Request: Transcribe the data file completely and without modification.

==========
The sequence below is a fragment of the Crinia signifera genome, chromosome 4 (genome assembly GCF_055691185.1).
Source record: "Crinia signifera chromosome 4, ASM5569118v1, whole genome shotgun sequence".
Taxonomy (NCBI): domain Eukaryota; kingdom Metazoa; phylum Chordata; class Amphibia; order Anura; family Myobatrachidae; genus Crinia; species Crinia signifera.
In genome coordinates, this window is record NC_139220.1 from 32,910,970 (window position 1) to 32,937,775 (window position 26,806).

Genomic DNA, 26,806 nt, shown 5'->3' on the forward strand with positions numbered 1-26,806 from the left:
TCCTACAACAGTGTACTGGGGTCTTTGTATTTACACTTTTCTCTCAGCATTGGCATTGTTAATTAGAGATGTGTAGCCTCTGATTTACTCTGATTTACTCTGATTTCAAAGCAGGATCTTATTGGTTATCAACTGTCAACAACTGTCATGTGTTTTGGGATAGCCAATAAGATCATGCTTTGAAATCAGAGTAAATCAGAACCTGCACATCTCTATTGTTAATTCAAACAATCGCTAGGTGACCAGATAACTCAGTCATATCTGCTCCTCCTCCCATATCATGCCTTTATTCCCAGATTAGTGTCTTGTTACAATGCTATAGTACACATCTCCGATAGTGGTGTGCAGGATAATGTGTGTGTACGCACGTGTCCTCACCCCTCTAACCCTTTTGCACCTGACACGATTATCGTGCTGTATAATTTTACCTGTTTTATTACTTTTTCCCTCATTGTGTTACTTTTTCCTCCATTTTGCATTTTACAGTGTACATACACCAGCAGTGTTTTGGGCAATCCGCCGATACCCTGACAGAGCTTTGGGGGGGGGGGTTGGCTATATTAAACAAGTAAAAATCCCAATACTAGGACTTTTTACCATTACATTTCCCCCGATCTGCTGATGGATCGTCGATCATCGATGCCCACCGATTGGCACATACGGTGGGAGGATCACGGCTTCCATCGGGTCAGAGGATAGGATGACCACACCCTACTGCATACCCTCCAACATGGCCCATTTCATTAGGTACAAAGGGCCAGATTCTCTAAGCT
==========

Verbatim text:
The sequence below is a fragment of the Crinia signifera genome, chromosome 4 (genome assembly GCF_055691185.1).
Source record: "Crinia signifera chromosome 4, ASM5569118v1, whole genome shotgun sequence".
Taxonomy (NCBI): domain Eukaryota; kingdom Metazoa; phylum Chordata; class Amphibia; order Anura; family Myobatrachidae; genus Crinia; species Crinia signifera.
In genome coordinates, this window is record NC_139220.1 from 32,910,970 (window position 1) to 32,937,775 (window position 26,806).

Genomic DNA, 26,806 nt, shown 5'->3' on the forward strand with positions numbered 1-26,806 from the left:
TCCTACAACAGTGTACTGGGGTCTTTGTATTTACACTTTTCTCTCAGCATTGGCATTGTTAATTAGAGATGTGTAGCCTCTGATTTACTCTGATTTACTCTGATTTCAAAGCAGGATCTTATTGGTTATCAACTGTCAACAACTGTCATGTGTTTTGGGATAGCCAATAAGATCATGCTTTGAAATCAGAGTAAATCAGAACCTGCACATCTCTATTGTTAATTCAAACAATCGCTAGGTGACCAGATAACTCAGTCATATCTGCTCCTCCTCCCATATCATGCCTTTATTCCCAGATTAGTGTCTTGTTACAATGCTATAGTACACATCTCCGATAGTGGTGTGCAGGATAATGTGTGTGTACGCACGTGTCCTCACCCCTCTAACCCTTTTGCACCTGACACGATTATCGTGCTGTATAATTTTACCTGTTTTATTACTTTTTCCCTCATTGTGTTACTTTTTCCTCCATTTTGCATTTTACAGTGTACATACACCAGCAGTGTTTTGGGCAATCCGCCGATACCCTGACAGAGCTTTGGGGGGGGGGGTTGGCTATATTAAACAAGTAAAAATCCCAATACTAGGACTTTTTACCATTACATTTCCCCCGATCTGCTGATGGATCGTCGATCATCGATGCCCACCGATTGGCACATACGGTGGGAGGATCACGGCTTCCATCGGGTCAGAGGATAGGATGACCACACCCTACTGCATACCCTCCAACATGGCCCATTTCATTAGGTACAAAGGGCCAGATTCTCTAAGCT